This study reports the assembly of 4149 transcripts (≥200 nt) from testes dissected from New World Screwworm Cochliomyia hominivorax males obtained from the J06 strain used in the screwworm production plant in Pacora, Panama.
Veterinary Pest Genomics Center Overview
The Veterinary Pest Genomics Center (VPGC) is an initiative within the US Department of Agriculture's Agricultural Research Service (ARS). The vision for this initiative is to leverage big data solutions to evaluate risk from, and develop mitigations for invasive and other economically important veterinary pests. The introduction of invasive veterinary pests is accelerated by global change, including anomalies related to climate variability. An important aspect of this effort is to foster an innovation ecosystem involving the network of laboratories directly linked to ARS National Program 104 (Veterinary, Medical, and Urban Entomology), and related locations, in a way that allows ARS to leverage its scientific talent and other research assets.
VPGC's mission is to:
- Utilize key biological resources, next generation sequencing technology, and state-of-the-art bioinformatics approaches to sequence and annotate the genomes, transcriptomes, proteomes and metagenomes of important and emerging arthropod pests of veterinary importance
- Develop and use molecular tools for population genomics studies of veterinary pests in their indigenous and invasive ranges to understand the role of different evolutionary forces in shaping phenotypic variation of high-consequence to agriculture
- Apply biogeographic, spatial, and temporal analyses to quantify and predict economically important or potential veterinary pest distributional changes, and integrate these analyses with genetic studies of rapid evolution and adaptation of pests to new or changing environments
- Conduct feasibility studies to evaluate advanced computing hardware and software systems for their ability to store and analyze large data sets on veterinary pests, and the capacity to integrate results from longitudinal
Attribution info for the feature banner image: Tick larvae Creative Commons CC0 by Jason Tidwell
More about the program
Dr. Kristina Friesen of the Agroecosystem Management Research Unit is characterizing the effects of heat stress on the physiology and behavior of stable flies by analyzing differential transcript expression.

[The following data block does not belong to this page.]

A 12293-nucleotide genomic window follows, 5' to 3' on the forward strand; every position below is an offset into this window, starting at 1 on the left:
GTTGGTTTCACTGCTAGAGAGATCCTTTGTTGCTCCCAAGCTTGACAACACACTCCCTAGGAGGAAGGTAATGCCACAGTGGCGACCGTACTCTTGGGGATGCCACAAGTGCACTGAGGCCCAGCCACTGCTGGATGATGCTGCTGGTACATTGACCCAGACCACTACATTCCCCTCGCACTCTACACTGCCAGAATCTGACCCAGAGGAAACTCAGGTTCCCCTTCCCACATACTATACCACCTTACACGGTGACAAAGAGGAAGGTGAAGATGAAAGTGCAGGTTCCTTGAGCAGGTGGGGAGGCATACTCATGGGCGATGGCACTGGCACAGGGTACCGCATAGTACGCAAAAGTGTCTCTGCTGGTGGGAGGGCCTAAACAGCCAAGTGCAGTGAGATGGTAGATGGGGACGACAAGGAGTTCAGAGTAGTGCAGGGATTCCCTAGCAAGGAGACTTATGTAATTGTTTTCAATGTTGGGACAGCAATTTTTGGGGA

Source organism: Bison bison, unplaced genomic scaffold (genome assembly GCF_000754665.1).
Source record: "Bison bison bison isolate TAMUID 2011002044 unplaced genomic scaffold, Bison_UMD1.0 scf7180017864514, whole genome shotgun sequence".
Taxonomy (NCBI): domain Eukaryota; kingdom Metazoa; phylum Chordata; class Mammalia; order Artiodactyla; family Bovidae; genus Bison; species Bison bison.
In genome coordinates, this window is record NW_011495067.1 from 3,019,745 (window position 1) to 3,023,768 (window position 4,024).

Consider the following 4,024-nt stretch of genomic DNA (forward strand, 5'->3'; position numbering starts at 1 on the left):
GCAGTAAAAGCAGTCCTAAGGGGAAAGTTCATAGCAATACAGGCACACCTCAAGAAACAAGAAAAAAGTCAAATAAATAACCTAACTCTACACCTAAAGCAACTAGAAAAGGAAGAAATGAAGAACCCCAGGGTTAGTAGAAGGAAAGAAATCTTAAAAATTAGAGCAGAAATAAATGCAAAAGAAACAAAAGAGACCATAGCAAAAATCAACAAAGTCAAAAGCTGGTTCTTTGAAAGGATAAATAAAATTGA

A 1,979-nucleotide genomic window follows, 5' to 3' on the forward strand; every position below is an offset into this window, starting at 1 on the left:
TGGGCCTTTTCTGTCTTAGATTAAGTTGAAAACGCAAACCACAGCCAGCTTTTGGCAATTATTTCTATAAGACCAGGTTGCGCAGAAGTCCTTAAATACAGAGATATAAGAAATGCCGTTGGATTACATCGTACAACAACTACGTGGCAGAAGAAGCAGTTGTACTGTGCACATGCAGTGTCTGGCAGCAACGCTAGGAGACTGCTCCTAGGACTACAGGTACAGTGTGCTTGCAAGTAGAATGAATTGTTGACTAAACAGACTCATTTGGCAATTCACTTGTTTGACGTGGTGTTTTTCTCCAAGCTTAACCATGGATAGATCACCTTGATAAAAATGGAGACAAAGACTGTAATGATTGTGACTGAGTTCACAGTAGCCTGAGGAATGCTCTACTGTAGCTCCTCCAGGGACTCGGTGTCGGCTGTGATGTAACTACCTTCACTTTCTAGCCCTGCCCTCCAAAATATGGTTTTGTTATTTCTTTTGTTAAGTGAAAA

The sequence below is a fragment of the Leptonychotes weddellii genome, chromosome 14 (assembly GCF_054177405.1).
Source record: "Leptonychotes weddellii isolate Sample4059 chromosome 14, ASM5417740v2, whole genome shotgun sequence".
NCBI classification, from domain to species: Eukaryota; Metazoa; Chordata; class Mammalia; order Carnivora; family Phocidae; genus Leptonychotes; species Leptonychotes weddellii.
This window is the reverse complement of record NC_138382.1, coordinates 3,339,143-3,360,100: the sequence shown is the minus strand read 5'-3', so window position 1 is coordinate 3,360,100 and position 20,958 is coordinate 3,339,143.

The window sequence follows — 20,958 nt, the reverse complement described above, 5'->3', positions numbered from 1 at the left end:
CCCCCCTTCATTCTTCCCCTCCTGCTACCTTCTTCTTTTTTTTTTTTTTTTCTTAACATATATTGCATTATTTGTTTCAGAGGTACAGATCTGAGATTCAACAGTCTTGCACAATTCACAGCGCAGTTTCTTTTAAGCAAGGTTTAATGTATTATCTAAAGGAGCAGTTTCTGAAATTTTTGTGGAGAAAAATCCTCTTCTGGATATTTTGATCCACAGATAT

Dr. Dana Nayduch of the Arthropod-borne Animal Diseases Research Unit is studying differential utilization of dung as a developmental substrate for dipteran larvae through transcriptome and microbiome analyses.
Dr. Felix Guerrero is a collaborator for the Bioinformatics Education in Agricultural Sciences (BEAS) project funded by the Hispanic Serving Institution program of NIFA.
Unigene sequences were annotated by BlastX alignment to the non-redundant protein database (National Center for Biotechnology Information/GenBank) and the Aedes aegypti and Culex quinquefasciatus gene annotations (Vectorbase). This was done with a 1e-05 expectation value. Top hits are shown including accession numbers and description, if available. Unigene number and corresponding GenBank accession numbers are provided for all C. sonorensis genes.
Data from: Analysis of expressed sequence tags from a significant livestock pest, the stable fly (Stomoxys calcitrans), identifies transcripts with a putative role in chemosensation and sex determination.
This data set was obtained from pyrosequencing of stable fly immature and adult specimens, comprising genes expressed at these stages.
Data from: Discovery of MicroRNAs of the Stable Fly (Diptera: Muscidae) by High-Throughput Sequencing
This dataset reports discovery and initial comparative analysis of 88 presumptive microRNA (miRNA) sequences from the stable fly, obtained using high-throughput sequencing of small RNAs. The majority of stable fly miRNAs were 22-23 nucleotides (nt) in length. Many miRNAs were arthropod specific, and several mature miRNA sequences showed greater sequence identity to miRNAs from other blood-feeding dipterans such as mosquitoes rather than to Drosophilids. This initial step in characterizing the stable fly microRNAome provides a basis for further analyses of life stage-specific and tissue-specific expression to elucidate their functional roles in stable fly biology.
Data from: Pyrosequencing-Based Analysis of the Microbiome Associated with the Horn Fly, Haematobia irritans
The bacterial 16S tag-encoded FLX-titanium amplicon pyrosequencing (bTEFAP) method was used to carry out the classification analysis of bacterial flora in adult female and male horn flies and horn fly eggs. The bTEFAP method identified 16S rDNA sequences in our samples which allowed the identification of various prokaryotic taxa associated with the life stage examined. This is the first comprehensive report of bacterial flora associated with the horn fly using a culture-independent method. Several rumen, environmental, symbiotic and pathogenic bacteria associated with the horn fly were identified and quantified. This is the first report of the presence of Wolbachia in horn flies of USA origin and is the first report of the presence of Rikenella in an obligatory blood feeding insect.